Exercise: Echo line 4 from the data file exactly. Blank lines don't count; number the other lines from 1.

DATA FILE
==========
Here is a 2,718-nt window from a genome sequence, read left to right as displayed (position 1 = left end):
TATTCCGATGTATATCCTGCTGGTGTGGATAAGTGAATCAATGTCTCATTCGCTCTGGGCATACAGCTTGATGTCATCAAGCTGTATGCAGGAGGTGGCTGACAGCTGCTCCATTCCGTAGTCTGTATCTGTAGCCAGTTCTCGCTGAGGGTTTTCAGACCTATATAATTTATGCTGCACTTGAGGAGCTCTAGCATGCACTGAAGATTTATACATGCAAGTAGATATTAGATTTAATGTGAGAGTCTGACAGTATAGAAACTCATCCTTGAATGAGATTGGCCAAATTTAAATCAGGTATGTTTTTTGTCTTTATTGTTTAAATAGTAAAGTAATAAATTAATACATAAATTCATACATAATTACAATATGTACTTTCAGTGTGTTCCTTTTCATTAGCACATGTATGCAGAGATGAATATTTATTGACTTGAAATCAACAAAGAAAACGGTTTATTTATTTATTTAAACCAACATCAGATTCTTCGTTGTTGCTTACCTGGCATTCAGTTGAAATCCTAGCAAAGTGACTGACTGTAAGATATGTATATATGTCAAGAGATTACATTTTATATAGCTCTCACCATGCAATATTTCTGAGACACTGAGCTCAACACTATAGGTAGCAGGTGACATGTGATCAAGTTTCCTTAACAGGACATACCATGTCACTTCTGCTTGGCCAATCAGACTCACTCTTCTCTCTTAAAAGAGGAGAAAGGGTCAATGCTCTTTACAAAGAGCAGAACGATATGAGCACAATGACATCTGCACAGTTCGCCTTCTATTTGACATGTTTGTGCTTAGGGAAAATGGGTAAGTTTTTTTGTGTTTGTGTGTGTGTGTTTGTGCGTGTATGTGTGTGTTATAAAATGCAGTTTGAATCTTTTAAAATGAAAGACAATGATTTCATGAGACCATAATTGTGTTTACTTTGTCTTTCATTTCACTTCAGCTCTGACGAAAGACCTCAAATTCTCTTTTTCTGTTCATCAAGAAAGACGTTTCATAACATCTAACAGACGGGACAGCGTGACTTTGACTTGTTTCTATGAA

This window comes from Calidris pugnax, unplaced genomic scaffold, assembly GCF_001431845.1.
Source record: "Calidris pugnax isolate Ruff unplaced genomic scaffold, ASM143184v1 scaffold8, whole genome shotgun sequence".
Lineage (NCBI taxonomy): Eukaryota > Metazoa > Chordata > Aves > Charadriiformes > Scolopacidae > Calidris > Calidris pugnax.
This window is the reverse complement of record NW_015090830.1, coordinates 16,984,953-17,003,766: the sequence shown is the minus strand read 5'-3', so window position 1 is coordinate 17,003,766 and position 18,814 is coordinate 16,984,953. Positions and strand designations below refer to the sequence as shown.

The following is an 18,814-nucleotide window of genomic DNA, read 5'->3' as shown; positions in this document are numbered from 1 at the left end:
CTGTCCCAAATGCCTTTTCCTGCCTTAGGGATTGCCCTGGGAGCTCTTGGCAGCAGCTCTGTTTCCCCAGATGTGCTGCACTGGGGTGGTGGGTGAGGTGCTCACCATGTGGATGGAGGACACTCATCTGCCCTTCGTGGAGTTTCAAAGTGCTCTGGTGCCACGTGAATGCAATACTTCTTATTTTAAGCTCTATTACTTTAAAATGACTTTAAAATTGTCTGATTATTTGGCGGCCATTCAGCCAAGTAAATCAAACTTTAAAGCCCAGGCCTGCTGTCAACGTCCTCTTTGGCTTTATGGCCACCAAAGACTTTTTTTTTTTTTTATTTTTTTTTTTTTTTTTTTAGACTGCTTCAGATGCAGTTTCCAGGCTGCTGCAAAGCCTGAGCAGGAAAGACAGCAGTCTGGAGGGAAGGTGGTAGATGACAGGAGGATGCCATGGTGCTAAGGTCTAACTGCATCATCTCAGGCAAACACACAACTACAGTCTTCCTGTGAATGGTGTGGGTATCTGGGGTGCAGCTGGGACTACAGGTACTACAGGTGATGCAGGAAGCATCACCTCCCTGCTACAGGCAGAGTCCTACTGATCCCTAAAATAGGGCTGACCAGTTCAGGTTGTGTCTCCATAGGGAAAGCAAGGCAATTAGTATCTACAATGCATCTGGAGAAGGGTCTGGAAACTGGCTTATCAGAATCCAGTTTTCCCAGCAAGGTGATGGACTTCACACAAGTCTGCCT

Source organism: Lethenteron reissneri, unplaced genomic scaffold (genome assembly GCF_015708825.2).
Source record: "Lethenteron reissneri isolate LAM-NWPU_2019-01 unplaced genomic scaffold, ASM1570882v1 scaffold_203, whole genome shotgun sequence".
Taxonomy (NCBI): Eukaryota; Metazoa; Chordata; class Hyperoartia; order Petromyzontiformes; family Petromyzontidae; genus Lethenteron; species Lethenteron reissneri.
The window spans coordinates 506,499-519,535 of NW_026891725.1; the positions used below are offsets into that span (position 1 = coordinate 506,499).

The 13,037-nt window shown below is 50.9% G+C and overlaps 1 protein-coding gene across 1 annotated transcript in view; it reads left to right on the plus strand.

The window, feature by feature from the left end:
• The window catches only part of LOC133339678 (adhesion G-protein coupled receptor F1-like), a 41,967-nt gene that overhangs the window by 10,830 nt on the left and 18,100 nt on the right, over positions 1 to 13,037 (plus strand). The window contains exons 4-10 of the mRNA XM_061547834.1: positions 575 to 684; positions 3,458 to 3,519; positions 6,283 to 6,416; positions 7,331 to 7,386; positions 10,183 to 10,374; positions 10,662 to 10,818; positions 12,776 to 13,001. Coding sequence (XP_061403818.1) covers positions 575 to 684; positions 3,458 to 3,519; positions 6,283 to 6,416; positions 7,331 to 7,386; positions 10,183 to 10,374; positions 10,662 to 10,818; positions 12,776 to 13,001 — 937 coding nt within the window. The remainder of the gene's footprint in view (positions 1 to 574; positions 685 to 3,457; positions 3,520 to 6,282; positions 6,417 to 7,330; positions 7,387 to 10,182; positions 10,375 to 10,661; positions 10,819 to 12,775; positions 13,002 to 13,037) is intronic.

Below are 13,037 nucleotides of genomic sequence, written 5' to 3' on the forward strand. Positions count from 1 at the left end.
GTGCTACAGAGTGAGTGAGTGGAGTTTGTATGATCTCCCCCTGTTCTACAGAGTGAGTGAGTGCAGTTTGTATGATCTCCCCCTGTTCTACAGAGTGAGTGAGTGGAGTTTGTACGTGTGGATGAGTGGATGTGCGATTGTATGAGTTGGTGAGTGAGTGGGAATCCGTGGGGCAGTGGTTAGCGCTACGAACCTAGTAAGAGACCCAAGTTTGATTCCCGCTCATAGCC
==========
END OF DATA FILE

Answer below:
Source record: "Calidris pugnax isolate Ruff unplaced genomic scaffold, ASM143184v1 scaffold8, whole genome shotgun sequence".